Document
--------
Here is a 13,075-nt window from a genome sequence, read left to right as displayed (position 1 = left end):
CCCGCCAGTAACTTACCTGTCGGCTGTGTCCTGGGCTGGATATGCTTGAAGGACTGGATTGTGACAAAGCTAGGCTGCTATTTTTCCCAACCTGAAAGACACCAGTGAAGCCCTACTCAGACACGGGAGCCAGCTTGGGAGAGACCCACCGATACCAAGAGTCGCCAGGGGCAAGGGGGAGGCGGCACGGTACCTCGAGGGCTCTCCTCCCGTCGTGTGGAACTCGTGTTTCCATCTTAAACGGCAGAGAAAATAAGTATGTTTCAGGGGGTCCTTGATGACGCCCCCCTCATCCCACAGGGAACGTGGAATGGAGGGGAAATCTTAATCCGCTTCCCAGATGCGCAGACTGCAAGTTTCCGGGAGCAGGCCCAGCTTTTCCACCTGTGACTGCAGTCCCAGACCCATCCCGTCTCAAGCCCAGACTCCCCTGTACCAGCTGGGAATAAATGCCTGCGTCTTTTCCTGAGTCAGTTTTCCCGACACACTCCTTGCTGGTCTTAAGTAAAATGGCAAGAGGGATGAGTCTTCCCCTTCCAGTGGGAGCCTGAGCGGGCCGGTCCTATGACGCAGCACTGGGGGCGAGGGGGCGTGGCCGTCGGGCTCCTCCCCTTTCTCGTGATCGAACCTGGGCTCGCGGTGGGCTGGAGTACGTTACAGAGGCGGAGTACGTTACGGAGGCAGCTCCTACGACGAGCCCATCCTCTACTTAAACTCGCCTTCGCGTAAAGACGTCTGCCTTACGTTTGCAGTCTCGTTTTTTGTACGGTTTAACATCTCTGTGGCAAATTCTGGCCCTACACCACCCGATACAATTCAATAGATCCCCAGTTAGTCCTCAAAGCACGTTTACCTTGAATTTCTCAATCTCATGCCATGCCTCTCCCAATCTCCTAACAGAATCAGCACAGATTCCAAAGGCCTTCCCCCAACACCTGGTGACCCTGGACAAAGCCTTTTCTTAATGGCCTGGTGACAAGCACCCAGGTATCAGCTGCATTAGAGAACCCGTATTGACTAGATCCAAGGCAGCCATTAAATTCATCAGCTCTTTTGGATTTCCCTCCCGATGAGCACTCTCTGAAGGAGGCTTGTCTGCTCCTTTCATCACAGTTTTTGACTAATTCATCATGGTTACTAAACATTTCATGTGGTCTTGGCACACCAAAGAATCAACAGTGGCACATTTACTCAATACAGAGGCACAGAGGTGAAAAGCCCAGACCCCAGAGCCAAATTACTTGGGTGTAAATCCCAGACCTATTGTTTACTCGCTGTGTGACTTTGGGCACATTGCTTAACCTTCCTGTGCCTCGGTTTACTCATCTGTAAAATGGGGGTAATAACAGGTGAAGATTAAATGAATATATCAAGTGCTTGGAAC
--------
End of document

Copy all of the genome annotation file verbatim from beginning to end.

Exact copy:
Here is a 13,075-nt window from a genome sequence, read left to right as displayed (position 1 = left end):
CCCGCCAGTAACTTACCTGTCGGCTGTGTCCTGGGCTGGATATGCTTGAAGGACTGGATTGTGACAAAGCTAGGCTGCTATTTTTCCCAACCTGAAAGACACCAGTGAAGCCCTACTCAGACACGGGAGCCAGCTTGGGAGAGACCCACCGATACCAAGAGTCGCCAGGGGCAAGGGGGAGGCGGCACGGTACCTCGAGGGCTCTCCTCCCGTCGTGTGGAACTCGTGTTTCCATCTTAAACGGCAGAGAAAATAAGTATGTTTCAGGGGGTCCTTGATGACGCCCCCCTCATCCCACAGGGAACGTGGAATGGAGGGGAAATCTTAATCCGCTTCCCAGATGCGCAGACTGCAAGTTTCCGGGAGCAGGCCCAGCTTTTCCACCTGTGACTGCAGTCCCAGACCCATCCCGTCTCAAGCCCAGACTCCCCTGTACCAGCTGGGAATAAATGCCTGCGTCTTTTCCTGAGTCAGTTTTCCCGACACACTCCTTGCTGGTCTTAAGTAAAATGGCAAGAGGGATGAGTCTTCCCCTTCCAGTGGGAGCCTGAGCGGGCCGGTCCTATGACGCAGCACTGGGGGCGAGGGGGCGTGGCCGTCGGGCTCCTCCCCTTTCTCGTGATCGAACCTGGGCTCGCGGTGGGCTGGAGTACGTTACAGAGGCGGAGTACGTTACGGAGGCAGCTCCTACGACGAGCCCATCCTCTACTTAAACTCGCCTTCGCGTAAAGACGTCTGCCTTACGTTTGCAGTCTCGTTTTTTGTACGGTTTAACATCTCTGTGGCAAATTCTGGCCCTACACCACCCGATACAATTCAATAGATCCCCAGTTAGTCCTCAAAGCACGTTTACCTTGAATTTCTCAATCTCATGCCATGCCTCTCCCAATCTCCTAACAGAATCAGCACAGATTCCAAAGGCCTTCCCCCAACACCTGGTGACCCTGGACAAAGCCTTTTCTTAATGGCCTGGTGACAAGCACCCAGGTATCAGCTGCATTAGAGAACCCGTATTGACTAGATCCAAGGCAGCCATTAAATTCATCAGCTCTTTTGGATTTCCCTCCCGATGAGCACTCTCTGAAGGAGGCTTGTCTGCTCCTTTCATCACAGTTTTTGACTAATTCATCATGGTTACTAAACATTTCATGTGGTCTTGGCACACCAAAGAATCAACAGTGGCACATTTACTCAATACAGAGGCACAGAGGTGAAAAGCCCAGACCCCAGAGCCAAATTACTTGGGTGTAAATCCCAGACCTATTGTTTACTCGCTGTGTGACTTTGGGCACATTGCTTAACCTTCCTGTGCCTCGGTTTACTCATCTGTAAAATGGGGGTAATAACAGGTGAAGATTAAATGAATATATCAAGTGCTTGGAAC